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18
JUN
2008

Credit given without income checks

Almost five million people have been granted credit cards in the past year without having to prove their income, according to research published on Wednesday.

Some 84 percent of successful credit card applicants — 4.8 million people — were not asked to provide any proof of income, such as payslips, to support the figures stated in their applications in the past 12 months, according to a YouGov poll of 4,048 people.

The survey, commissioned by price comparison website uSwitch.com, also showed that 14 percent were not asked about their salary or outgoings during the application process — yet they obtained average credit of 3,545 pounds, equal to a total of 2.9 billion pounds.

Just 8 percent of those surveyed were asked for proof of income or outgoings when taking out credit.

Some 5 percent of people confessed to lying about their salary when applying for a credit card, adding up to 70 percent onto their actual income and securing over 693 million pounds worth of credit as a result.

“We cannot ignore the fact that the credit crunch has forced lenders to tighten their belts and reject applications that may lead to further write-offs,” said Simeon Linstead, head of personal finance at uSwitch.com.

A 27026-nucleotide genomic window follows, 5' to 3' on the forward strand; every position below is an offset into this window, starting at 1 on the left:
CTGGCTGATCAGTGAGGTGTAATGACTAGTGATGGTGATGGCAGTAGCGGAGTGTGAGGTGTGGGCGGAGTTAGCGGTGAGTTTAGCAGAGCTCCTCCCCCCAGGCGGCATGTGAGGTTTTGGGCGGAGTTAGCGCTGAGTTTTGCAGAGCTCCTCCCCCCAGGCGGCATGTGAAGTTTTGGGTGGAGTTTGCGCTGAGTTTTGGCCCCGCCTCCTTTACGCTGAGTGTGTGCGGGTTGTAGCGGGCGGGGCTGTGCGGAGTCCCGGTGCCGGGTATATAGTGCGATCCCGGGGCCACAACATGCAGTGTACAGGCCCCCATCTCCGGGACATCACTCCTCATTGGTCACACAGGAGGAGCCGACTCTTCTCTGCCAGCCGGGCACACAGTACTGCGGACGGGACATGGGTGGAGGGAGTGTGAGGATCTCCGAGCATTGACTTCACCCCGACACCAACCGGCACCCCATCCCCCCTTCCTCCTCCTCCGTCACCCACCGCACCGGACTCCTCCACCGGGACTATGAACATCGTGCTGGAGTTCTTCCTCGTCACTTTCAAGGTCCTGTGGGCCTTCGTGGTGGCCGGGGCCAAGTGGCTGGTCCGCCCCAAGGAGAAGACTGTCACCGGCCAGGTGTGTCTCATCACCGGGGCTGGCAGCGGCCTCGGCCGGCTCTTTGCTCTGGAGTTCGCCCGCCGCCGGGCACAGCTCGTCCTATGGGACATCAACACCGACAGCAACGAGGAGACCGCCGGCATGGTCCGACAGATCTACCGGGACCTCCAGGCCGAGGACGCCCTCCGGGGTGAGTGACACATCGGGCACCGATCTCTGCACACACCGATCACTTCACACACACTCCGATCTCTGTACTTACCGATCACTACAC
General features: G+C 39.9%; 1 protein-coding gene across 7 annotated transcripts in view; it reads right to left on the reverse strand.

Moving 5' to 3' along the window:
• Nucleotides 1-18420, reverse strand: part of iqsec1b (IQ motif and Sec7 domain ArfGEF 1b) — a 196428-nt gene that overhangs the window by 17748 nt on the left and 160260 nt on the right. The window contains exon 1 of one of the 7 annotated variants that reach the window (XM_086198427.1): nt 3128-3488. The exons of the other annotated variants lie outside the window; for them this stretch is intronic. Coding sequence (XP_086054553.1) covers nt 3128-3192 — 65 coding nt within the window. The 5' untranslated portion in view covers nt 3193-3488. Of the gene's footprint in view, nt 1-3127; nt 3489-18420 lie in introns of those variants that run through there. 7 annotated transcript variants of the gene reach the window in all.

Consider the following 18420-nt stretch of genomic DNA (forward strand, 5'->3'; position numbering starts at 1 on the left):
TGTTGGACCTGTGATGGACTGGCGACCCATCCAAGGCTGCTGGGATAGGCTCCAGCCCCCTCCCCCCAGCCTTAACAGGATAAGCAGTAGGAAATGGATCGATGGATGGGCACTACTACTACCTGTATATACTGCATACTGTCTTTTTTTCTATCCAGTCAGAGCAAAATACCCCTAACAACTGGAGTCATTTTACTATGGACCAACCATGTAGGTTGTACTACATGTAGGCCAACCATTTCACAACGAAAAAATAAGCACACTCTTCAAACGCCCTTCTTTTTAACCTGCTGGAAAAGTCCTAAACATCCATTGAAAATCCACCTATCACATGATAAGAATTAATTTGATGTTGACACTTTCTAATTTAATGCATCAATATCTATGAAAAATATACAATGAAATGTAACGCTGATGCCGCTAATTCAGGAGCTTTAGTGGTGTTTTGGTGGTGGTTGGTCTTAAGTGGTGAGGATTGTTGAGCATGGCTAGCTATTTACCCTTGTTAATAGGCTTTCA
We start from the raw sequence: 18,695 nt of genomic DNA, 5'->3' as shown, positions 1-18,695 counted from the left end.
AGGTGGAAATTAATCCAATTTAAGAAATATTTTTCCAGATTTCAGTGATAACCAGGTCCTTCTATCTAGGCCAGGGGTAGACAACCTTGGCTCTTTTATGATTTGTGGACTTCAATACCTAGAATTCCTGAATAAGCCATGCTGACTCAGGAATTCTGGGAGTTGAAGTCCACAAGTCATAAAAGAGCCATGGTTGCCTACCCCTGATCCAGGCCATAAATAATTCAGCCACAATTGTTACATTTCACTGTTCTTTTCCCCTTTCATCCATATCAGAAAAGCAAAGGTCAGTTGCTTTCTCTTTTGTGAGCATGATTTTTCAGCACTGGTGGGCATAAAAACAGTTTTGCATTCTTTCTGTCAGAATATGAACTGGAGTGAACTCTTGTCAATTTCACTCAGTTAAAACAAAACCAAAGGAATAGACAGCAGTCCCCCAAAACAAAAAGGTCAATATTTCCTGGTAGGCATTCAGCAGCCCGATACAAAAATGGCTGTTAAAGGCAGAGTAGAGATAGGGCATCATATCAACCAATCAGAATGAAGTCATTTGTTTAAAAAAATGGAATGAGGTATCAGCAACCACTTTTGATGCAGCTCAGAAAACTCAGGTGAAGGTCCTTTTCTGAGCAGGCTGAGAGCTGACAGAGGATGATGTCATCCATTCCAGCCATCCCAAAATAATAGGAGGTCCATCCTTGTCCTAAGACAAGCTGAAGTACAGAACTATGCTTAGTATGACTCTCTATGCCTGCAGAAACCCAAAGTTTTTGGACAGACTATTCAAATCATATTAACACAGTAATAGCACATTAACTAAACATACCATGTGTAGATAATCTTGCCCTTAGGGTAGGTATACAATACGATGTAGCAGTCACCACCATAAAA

“(But) the fact remains that just because a consumer appears to have a ‘suitable’ credit score, it doesn’t mean they are always honest about their income and actually have the cash available each month to pay the bill.

“The credit squeeze will back some consumers into a corner and — in sheer desperation — people will resort to lying about their salaries as this is such an easy loophole to exploit.”

He said it was too early to tell whether the latest version of the Banking Code, which came into effect in March 2008 and made credit reference checks mandatory, was having the desired effect.

The new code makes it necessary for companies to also take at least one of three other measures: obtain details of income and financial commitments; evidence of how finances have been handled in the past; use credit assessment techniques, such as credit scoring or internal credit scoring processes.

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